Sources: Solidia Technologies, Piscataway, N.J.; CP staff
The next phase of “Utilization of CO2 in High Performance Building and Infrastructure Products,” a four-year research and development project supporting commercialization of carbon dioxide-reducing cement and concrete processes, will commence with an additional $752,000 grant from the U.S. Department of Energy’s National Energy Technology Laboratory (NETL).
A new roadmap shows how European Union cement interests, with much customer assistance, can clip carbon dioxide output from 1990 levels by 80 percent at mid-century. The ambitious goal fits the European Cement Association, based in Brussels—ground zero of carbon trading schemes, voluntary initiatives and regulatory pursuits aimed at net CO2 emissions reduction across the business and consumer landscape. It hinges on improvements in fuel- and energy-intensive cement milling, coupled with promotion of the energy or fuel efficiency inherent in concrete building and transportation slabs or structures.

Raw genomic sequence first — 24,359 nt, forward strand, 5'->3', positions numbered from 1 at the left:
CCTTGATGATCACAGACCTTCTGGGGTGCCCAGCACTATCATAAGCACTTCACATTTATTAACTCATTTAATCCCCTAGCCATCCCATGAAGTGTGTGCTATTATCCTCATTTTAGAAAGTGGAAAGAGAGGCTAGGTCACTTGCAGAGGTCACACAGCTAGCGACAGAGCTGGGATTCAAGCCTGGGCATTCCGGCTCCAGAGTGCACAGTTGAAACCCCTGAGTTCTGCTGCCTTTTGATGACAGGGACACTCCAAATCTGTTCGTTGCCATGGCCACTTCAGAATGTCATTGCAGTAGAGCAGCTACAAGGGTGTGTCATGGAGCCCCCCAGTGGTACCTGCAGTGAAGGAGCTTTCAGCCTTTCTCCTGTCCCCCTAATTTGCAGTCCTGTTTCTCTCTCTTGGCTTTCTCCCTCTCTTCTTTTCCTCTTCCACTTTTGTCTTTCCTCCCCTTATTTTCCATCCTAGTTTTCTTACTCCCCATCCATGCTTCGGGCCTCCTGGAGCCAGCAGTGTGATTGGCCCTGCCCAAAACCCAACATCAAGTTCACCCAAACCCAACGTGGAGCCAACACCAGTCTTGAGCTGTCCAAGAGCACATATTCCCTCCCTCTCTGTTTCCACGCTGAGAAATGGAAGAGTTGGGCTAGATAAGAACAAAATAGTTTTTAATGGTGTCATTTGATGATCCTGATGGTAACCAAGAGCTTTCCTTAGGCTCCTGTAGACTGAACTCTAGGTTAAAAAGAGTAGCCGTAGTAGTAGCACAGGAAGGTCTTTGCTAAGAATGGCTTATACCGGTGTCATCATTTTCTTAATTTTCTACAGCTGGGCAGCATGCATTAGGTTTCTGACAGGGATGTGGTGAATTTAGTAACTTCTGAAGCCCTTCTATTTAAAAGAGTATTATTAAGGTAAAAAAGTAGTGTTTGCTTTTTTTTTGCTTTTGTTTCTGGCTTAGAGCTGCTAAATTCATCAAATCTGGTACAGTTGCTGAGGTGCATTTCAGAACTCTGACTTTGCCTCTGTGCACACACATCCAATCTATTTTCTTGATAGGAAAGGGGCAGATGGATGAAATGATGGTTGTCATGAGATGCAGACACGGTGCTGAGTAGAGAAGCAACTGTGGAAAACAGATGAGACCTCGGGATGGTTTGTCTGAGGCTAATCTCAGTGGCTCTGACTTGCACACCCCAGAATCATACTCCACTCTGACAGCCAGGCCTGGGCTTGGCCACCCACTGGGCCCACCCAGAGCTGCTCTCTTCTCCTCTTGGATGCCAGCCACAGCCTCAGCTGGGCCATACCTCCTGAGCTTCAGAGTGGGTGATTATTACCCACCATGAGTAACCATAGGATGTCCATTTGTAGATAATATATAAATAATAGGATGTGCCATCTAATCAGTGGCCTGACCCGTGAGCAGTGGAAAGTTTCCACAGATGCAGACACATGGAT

Sources: CP staff; CarbonCure Technologies Inc., Halifax, Nova Scotia
In a nod to customers aligning project specs with forthcoming U.S. Green Building Council certification guidelines, Oldcastle Architectural’s business serving Chicago and upper Midwest markets has announced a Health Product Declaration (HPD) for its Trendstone Sandstone ground face concrete masonry unit.
Source: CarbonCure Technologies Inc., Halifax, N.S.
The Oldcastle Architectural Products Group business serving the largest Midwest market will add a carbon dioxide-sequestering process to concrete masonry curing at its three-machine plant in Morris, Ill., located about 40 miles west of Chicago.
Sources: Alpha Natural Resources, Abingdon, Va.; CP staff
A major coal producer has acquired a 10.3 percent position in Alexandria, Va.-based Ceratech Inc., whose Ekkomaxx technology can yield concrete binding agents with performance characteristics reportedly matching ASTM C150 Types I–V powder.
Alpha Natural Resources can increase its Ceratech stake to 28.3 percent under certain future terms. It becomes the second coal producer to invest in prospective concrete technology offsetting carbon dioxide emissions from either portland cement production or fossil fuel-fired power generation. In April 2010, market leader Peabody Energy took a $15 million interest in Calera Corp., whose calcium carbonate precipitation processes—applied to power plants’ flue gas streams—are netting concrete-grade fine aggregate.